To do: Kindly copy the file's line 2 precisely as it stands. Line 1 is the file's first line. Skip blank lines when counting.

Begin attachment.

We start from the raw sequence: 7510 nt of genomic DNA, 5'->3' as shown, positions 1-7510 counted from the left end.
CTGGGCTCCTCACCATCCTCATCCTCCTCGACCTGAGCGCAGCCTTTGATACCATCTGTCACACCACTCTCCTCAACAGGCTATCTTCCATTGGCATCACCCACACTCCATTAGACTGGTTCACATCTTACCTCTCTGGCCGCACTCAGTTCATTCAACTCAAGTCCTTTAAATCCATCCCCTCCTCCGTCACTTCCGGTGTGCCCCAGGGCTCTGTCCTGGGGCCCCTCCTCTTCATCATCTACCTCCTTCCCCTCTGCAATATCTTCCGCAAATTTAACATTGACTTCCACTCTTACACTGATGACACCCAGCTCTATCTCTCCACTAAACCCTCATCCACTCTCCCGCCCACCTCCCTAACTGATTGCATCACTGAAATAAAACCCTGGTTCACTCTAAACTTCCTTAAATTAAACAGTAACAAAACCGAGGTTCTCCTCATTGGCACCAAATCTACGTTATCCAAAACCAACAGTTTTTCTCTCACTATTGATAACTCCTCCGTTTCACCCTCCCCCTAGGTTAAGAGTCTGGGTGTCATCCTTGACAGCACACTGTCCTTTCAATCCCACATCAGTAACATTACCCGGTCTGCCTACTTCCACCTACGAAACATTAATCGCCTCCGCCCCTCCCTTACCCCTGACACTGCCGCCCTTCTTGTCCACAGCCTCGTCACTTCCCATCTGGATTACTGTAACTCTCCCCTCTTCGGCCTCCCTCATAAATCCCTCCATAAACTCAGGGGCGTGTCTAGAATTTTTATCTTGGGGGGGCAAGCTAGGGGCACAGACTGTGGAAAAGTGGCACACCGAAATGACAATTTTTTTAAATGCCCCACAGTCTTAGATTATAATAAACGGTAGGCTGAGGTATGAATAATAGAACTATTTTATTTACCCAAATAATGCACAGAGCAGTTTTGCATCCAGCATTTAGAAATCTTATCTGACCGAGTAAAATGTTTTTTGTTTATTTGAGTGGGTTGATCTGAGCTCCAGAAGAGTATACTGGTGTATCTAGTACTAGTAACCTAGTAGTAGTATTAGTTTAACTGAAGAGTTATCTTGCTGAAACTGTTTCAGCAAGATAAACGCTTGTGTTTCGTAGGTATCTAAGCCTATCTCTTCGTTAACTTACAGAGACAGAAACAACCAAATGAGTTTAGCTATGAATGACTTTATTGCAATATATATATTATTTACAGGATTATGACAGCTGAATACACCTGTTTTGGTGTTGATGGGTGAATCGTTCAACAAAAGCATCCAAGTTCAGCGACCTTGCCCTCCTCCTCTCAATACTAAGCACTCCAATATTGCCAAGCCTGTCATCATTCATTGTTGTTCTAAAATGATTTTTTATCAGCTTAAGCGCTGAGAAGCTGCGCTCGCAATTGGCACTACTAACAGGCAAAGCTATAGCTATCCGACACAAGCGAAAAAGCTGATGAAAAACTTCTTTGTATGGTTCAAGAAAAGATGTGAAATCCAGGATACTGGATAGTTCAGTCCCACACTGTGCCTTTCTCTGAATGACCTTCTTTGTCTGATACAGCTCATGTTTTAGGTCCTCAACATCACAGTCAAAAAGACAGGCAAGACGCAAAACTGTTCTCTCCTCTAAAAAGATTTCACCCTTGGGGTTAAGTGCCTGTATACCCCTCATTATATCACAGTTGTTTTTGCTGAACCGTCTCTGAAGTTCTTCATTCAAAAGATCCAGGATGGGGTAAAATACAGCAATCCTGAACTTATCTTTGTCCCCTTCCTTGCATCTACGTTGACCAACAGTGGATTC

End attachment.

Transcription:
CTGGGCTCCTCACCATCCTCATCCTCCTCGACCTGAGCGCAGCCTTTGATACCATCTGTCACACCACTCTCCTCAACAGGCTATCTTCCATTGGCATCACCCACACTCCATTAGACTGGTTCACATCTTACCTCTCTGGCCGCACTCAGTTCATTCAACTCAAGTCCTTTAAATCCATCCCCTCCTCCGTCACTTCCGGTGTGCCCCAGGGCTCTGTCCTGGGGCCCCTCCTCTTCATCATCTACCTCCTTCCCCTCTGCAATATCTTCCGCAAATTTAACATTGACTTCCACTCTTACACTGATGACACCCAGCTCTATCTCTCCACTAAACCCTCATCCACTCTCCCGCCCACCTCCCTAACTGATTGCATCACTGAAATAAAACCCTGGTTCACTCTAAACTTCCTTAAATTAAACAGTAACAAAACCGAGGTTCTCCTCATTGGCACCAAATCTACGTTATCCAAAACCAACAGTTTTTCTCTCACTATTGATAACTCCTCCGTTTCACCCTCCCCCTAGGTTAAGAGTCTGGGTGTCATCCTTGACAGCACACTGTCCTTTCAATCCCACATCAGTAACATTACCCGGTCTGCCTACTTCCACCTACGAAACATTAATCGCCTCCGCCCCTCCCTTACCCCTGACACTGCCGCCCTTCTTGTCCACAGCCTCGTCACTTCCCATCTGGATTACTGTAACTCTCCCCTCTTCGGCCTCCCTCATAAATCCCTCCATAAACTCAGGGGCGTGTCTAGAATTTTTATCTTGGGGGGGCAAGCTAGGGGCACAGACTGTGGAAAAGTGGCACACCGAAATGACAATTTTTTTAAATGCCCCACAGTCTTAGATTATAATAAACGGTAGGCTGAGGTATGAATAATAGAACTATTTTATTTACCCAAATAATGCACAGAGCAGTTTTGCATCCAGCATTTAGAAATCTTATCTGACCGAGTAAAATGTTTTTTGTTTATTTGAGTGGGTTGATCTGAGCTCCAGAAGAGTATACTGGTGTATCTAGTACTAGTAACCTAGTAGTAGTATTAGTTTAACTGAAGAGTTATCTTGCTGAAACTGTTTCAGCAAGATAAACGCTTGTGTTTCGTAGGTATCTAAGCCTATCTCTTCGTTAACTTACAGAGACAGAAACAACCAAATGAGTTTAGCTATGAATGACTTTATTGCAATATATATATTATTTACAGGATTATGACAGCTGAATACACCTGTTTTGGTGTTGATGGGTGAATCGTTCAACAAAAGCATCCAAGTTCAGCGACCTTGCCCTCCTCCTCTCAATACTAAGCACTCCAATATTGCCAAGCCTGTCATCATTCATTGTTGTTCTAAAATGATTTTTTATCAGCTTAAGCGCTGAGAAGCTGCGCTCGCAATTGGCACTACTAACAGGCAAAGCTATAGCTATCCGACACAAGCGAAAAAGCTGATGAAAAACTTCTTTGTATGGTTCAAGAAAAGATGTGAAATCCAGGATACTGGATAGTTCAGTCCCACACTGTGCCTTTCTCTGAATGACCTTCTTTGTCTGATACAGCTCATGTTTTAGGTCCTCAACATCACAGTCAAAAAGACAGGCAAGACGCAAAACTGTTCTCTCCTCTAAAAAGATTTCACCCTTGGGGTTAAGTGCCTGTATACCCCTCATTATATCACAGTTGTTTTTGCTGAACCGTCTCTGAAGTTCTTCATTCAAAAGATCCAGGATGGGGTAAAATACAGCAATCCTGAACTTATCTTTGTCCCCTTCCTTGCATCTACGTTGACCAACAGTGGATTC